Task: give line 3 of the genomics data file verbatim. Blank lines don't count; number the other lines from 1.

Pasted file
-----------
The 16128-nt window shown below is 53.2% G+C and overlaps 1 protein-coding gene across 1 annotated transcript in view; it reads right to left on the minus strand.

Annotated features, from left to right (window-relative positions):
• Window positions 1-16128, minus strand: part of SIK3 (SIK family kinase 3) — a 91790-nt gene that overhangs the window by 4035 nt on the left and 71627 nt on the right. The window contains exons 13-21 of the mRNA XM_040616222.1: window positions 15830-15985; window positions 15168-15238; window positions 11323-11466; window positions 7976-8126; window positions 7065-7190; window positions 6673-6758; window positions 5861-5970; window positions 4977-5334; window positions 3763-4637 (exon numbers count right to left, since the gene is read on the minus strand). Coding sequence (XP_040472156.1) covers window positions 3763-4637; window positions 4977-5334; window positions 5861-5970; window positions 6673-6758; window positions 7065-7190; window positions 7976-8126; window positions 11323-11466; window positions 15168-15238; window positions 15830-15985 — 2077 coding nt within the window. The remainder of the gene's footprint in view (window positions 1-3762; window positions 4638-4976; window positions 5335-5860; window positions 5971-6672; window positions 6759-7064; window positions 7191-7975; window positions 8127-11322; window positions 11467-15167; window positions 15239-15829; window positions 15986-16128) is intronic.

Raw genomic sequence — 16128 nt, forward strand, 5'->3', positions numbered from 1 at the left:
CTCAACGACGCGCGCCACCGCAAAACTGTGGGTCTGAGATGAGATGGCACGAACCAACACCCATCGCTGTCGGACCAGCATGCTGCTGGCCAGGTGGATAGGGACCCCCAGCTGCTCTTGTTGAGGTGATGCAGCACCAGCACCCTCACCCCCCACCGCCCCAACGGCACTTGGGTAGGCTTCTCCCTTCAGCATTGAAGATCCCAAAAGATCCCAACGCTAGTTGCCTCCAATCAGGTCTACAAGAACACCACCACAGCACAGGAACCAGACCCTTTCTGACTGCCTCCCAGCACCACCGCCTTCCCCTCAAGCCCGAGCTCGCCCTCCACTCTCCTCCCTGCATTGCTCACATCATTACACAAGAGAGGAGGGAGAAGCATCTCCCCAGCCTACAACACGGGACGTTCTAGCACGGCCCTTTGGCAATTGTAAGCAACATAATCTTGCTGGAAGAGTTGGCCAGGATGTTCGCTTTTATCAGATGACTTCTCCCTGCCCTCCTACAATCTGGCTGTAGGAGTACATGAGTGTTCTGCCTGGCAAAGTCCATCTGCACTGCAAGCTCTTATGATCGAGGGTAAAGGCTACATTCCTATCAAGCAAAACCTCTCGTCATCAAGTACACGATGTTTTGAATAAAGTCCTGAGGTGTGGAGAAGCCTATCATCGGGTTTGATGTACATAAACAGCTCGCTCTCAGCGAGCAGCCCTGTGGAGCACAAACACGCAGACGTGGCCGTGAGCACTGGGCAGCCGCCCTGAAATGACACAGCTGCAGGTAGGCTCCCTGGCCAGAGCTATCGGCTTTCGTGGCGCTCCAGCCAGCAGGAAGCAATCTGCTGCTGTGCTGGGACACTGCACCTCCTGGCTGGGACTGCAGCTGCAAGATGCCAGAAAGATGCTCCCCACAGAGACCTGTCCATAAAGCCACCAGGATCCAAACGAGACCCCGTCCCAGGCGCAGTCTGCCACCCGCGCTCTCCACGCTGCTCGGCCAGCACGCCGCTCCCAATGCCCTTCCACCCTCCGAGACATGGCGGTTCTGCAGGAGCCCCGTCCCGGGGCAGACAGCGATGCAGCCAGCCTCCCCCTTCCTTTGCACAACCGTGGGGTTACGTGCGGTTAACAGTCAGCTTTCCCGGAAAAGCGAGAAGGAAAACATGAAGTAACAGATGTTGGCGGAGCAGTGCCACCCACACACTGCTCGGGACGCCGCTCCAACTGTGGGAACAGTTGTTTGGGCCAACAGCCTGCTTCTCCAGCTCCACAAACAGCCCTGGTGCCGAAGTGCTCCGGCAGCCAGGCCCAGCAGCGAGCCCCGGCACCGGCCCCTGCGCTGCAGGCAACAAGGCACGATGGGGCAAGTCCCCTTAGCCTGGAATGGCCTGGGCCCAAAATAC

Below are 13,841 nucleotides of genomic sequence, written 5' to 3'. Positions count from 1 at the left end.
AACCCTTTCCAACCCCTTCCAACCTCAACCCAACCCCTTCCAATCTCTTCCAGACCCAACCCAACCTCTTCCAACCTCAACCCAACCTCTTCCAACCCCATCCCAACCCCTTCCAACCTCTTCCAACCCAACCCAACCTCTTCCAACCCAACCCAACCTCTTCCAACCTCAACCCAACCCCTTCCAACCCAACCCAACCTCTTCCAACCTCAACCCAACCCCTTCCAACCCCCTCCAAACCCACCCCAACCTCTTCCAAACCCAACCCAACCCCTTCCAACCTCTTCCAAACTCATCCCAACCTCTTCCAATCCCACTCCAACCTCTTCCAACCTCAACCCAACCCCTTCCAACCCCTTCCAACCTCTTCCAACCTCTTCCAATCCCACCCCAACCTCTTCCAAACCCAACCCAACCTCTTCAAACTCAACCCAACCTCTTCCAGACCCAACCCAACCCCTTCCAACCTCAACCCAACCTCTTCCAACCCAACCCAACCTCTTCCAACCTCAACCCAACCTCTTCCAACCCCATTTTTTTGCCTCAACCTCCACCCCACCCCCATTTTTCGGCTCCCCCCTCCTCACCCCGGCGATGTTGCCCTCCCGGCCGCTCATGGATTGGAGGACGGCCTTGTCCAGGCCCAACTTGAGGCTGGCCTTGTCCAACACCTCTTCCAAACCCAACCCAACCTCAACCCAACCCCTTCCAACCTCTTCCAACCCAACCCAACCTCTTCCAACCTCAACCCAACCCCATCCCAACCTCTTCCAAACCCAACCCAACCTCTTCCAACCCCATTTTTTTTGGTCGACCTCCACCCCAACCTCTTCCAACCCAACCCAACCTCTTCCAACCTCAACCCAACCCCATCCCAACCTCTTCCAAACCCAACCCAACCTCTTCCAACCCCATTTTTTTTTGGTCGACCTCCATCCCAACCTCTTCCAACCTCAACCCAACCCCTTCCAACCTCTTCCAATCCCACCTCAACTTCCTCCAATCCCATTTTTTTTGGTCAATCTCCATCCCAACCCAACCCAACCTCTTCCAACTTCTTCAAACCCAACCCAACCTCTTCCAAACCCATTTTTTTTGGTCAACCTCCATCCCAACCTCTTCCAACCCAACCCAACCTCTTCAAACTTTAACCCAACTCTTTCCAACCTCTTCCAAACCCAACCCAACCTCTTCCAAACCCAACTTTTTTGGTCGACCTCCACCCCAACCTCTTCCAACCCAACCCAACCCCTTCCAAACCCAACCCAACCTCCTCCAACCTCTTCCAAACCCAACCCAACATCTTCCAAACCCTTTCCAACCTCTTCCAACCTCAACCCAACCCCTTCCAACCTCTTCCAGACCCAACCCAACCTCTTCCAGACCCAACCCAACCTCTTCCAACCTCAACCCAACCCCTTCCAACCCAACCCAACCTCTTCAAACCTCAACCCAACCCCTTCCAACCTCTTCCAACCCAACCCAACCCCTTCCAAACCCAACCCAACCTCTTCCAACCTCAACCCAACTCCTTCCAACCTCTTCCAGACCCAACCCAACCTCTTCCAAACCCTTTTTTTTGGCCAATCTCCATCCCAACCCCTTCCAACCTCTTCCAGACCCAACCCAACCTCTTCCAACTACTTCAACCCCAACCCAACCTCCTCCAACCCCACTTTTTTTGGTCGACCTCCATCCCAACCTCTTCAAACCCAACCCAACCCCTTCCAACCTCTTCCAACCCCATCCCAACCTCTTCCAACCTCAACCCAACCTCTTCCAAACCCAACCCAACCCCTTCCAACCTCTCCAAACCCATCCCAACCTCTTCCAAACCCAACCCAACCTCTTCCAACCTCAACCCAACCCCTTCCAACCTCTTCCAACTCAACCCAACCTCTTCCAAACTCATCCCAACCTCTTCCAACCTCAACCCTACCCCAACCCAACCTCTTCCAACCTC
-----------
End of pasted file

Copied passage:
• Window positions 1-16128, minus strand: part of SIK3 (SIK family kinase 3) — a 91790-nt gene that overhangs the window by 4035 nt on the left and 71627 nt on the right. The window contains exons 13-21 of the mRNA XM_040616222.1: window positions 15830-15985; window positions 15168-15238; window positions 11323-11466; window positions 7976-8126; window positions 7065-7190; window positions 6673-6758; window positions 5861-5970; window positions 4977-5334; window positions 3763-4637 (exon numbers count right to left, since the gene is read on the minus strand). Coding sequence (XP_040472156.1) covers window positions 3763-4637; window positions 4977-5334; window positions 5861-5970; window positions 6673-6758; window positions 7065-7190; window positions 7976-8126; window positions 11323-11466; window positions 15168-15238; window positions 15830-15985 — 2077 coding nt within the window. The remainder of the gene's footprint in view (window positions 1-3762; window positions 4638-4976; window positions 5335-5860; window positions 5971-6672; window positions 6759-7064; window positions 7191-7975; window positions 8127-11322; window positions 11467-15167; window positions 15239-15829; window positions 15986-16128) is intronic.